Stock Art and a Little PhotoShop Can Make a Hero

Rainbow and dark sky

There are so many resources for stock art available on the internet. They serve quality images that can be used by anyone to make their projects look professional and exciting. Stock art is as easy to find and use as cheesy clip art, but the difference is that stock art provides richer and more relatable imagery that enhance the message. Stock art is not low brow. There are many professionals out there who use stock houses as an additional means of revenue for their craft. This means that everyday people like you and I can look like design heroes with a few clicks on a website and a small fee!

A neighbor of mine is a professional photographer whose work has been featured in advertisements and editorials of major publications. She always has a camera and release forms with her. If she sees interesting people in colorful settings when she is out enjoying life, she will ask for permission to photograph. If they agree, she will have them sign a release. Her archives contain millions of photographs. When she has free time she will retouch the more notable images and then release them to stock houses for use by anyone. I have another friend who is a professional illustrator. His work has been featured in advertisements and has also hung on gallery walls. And some of his work is for sale on stock sites.

Every stock site has a search feature that can help you locate an image for any subject you can think of. Sometimes, when the image you have in mind isn’t available, a search through the other images that are offered for the topic may lead to an unexpected solution. When I was creating a flyer for a series of belly dance classes, I could not find specific images of dancers that the dance studio wanted to convey. I kept searching and found an image of a woman waving a veil on top of a grassy hill. Her image gave a sense of freedom of movement. It suited the message of the advertisement. The extra bonus was that the green expanse of the grassy hill could be extended in PhotoShop. I was able to put all of the information for the class in that area. The end result had impact. The image of the woman would draw people in, and the boring details were separated into an area below.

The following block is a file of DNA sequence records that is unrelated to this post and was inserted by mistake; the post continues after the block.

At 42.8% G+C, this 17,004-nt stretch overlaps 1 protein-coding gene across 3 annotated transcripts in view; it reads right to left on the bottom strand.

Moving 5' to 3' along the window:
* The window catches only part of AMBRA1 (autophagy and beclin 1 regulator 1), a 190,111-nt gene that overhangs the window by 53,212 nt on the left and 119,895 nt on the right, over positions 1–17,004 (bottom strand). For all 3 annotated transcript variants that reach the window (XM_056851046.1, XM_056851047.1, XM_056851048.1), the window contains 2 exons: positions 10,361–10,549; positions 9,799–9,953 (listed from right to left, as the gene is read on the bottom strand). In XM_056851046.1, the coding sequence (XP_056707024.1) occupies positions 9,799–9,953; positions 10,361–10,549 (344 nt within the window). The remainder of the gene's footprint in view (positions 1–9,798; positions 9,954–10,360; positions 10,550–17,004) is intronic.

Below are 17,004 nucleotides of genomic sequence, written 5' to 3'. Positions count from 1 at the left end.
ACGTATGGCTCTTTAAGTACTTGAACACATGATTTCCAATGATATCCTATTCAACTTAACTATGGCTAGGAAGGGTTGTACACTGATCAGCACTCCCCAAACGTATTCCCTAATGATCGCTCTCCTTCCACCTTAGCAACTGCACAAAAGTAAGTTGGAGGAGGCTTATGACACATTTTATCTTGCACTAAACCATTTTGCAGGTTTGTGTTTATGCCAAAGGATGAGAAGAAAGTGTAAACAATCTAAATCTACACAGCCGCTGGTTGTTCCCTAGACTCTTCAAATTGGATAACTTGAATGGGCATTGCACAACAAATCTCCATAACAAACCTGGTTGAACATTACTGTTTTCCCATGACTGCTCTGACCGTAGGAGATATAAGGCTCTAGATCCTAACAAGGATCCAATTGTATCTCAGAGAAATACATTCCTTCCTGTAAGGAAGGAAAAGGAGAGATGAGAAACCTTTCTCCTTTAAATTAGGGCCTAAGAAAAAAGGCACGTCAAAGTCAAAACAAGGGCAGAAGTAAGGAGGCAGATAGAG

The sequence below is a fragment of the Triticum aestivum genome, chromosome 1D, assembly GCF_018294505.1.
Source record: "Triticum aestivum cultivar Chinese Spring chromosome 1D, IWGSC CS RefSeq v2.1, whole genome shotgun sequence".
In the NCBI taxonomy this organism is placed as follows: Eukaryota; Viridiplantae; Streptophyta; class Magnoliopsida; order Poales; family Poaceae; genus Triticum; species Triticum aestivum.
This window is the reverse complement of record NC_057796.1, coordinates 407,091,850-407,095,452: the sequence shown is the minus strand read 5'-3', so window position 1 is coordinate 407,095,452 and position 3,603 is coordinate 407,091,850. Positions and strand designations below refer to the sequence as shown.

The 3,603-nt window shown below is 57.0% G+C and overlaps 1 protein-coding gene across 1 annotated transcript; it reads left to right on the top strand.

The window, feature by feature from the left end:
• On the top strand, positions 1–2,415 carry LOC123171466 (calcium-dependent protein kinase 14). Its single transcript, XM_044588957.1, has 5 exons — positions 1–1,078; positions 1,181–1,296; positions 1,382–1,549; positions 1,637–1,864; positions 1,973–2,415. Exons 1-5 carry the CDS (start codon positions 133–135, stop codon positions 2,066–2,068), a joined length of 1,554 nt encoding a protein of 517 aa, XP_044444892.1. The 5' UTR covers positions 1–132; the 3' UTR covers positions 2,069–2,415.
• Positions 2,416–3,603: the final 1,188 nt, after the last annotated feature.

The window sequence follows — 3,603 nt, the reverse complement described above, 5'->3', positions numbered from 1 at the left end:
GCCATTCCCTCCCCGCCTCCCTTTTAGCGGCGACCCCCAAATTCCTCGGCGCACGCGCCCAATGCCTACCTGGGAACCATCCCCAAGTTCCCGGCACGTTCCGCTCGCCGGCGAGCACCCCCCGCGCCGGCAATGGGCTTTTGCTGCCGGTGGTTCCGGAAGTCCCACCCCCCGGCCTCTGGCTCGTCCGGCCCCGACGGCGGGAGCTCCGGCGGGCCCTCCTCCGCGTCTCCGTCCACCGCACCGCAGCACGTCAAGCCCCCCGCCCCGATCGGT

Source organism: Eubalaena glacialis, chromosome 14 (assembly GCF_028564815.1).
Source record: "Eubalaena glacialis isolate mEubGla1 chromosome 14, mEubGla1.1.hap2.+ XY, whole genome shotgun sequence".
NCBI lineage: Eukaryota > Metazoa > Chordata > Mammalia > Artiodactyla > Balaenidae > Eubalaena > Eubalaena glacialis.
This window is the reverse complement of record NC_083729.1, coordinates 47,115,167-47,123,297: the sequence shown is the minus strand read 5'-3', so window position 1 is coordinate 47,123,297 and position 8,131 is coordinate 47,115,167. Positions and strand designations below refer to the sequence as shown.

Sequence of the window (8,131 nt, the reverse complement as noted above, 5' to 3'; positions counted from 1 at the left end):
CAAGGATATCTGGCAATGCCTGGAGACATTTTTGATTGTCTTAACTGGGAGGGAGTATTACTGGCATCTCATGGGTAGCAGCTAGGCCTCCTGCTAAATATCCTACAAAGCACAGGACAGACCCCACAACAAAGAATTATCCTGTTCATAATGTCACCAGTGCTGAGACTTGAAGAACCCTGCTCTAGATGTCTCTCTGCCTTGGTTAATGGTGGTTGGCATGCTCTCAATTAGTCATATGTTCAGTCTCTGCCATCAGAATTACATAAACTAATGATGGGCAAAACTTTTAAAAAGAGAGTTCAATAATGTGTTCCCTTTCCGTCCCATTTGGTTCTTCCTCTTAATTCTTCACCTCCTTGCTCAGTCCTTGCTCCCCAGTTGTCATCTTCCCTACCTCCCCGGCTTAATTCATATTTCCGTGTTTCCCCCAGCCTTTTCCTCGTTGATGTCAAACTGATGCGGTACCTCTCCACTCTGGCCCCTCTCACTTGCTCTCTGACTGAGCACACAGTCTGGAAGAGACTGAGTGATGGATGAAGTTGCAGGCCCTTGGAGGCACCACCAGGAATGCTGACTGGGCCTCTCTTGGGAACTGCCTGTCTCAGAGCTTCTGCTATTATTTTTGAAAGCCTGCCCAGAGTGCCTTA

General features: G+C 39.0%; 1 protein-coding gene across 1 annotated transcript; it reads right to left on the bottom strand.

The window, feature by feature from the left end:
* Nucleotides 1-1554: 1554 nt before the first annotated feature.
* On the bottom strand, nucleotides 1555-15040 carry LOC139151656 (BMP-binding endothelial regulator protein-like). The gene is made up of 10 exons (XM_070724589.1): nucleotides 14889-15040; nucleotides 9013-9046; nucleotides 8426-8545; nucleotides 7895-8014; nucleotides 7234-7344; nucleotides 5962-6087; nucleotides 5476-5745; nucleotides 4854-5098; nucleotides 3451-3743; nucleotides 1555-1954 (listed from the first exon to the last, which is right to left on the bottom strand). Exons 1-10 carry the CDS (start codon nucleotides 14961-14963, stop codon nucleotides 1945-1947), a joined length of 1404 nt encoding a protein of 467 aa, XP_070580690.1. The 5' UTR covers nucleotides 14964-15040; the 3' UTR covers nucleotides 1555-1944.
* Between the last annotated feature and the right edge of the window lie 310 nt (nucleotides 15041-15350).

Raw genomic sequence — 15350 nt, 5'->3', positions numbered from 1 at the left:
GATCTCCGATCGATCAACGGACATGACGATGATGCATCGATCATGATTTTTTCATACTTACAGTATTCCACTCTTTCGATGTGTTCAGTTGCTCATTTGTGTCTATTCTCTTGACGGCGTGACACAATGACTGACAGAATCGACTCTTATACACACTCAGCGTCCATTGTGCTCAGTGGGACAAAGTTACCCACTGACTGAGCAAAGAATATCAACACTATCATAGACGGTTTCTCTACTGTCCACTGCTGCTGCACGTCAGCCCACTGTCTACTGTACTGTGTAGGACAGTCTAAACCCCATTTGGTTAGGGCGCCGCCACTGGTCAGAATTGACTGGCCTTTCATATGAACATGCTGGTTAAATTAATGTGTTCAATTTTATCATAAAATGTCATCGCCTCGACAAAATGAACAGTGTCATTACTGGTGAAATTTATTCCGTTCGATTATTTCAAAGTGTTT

I had a client who produced Middle Eastern Music. The first project we worked on was a CD cover for Armenian music that he had arranged and composed. Mount Aragats is the most recognizable landmark in Armenia. I found a colorful image of the mountainside with spring flowers growing in the greenery below the snow-capped mountain peak. With the eye-dropper tool in PhotoShop I was able to extract the color of the flowers. I used that info to plan the color of the type treatment for the album title, Myrig, which means mother in Armenian. The end result was a pastel colored CD cover that has a cheerful feeling of Mother’s Day in spring.

The next album that my client produced was a collection of Greek songs. He wanted to showcase the instruments that were featured in the music in addition to a sweeping landscape of the blue Aegean Sea. It would have been logistically difficult and extraordinarily expensive to contract a photographer to fly to Greece for a special photoshoot. Instead, I crafted a cover that was a composite of a seascape found at one stock house and a white stone terrace that I found on Dreamstime. For the instruments I used photographs of the client’s piano and his band member’s bouzouki. Once I had the ingredients, it took some skilled work with PhotoShop layers because the instruments had different lighting. They also needed shadows so that they could appear as-if they were actually sitting on the terrace. The final cover gives the impression that an impromptu concert is about to begin in the Greek Isles, when actually all of the work occurred in the United States.

There are many tools that come into play with creativity. I consider stock art to be one of those tools. An art director I know uses stock to plan out his storyboards for TV advertisements. Sometimes I simply search through a stock site for inspiration of colors or layout. At other times, the art I find dictates the entire look of a project. Stock art is there to help designers solve design problems. It is accessible and affordable. Dreamstime is a source I turn to often. They make me look like a hero!

Photo credits: Nick Stubbs.

Your post must be written in English

December 12, 2017


I find it odd that you're giving advice when you have no photos on Dreamstime. Were all your submitted photos rejected?

Related image searches
Cover related image searches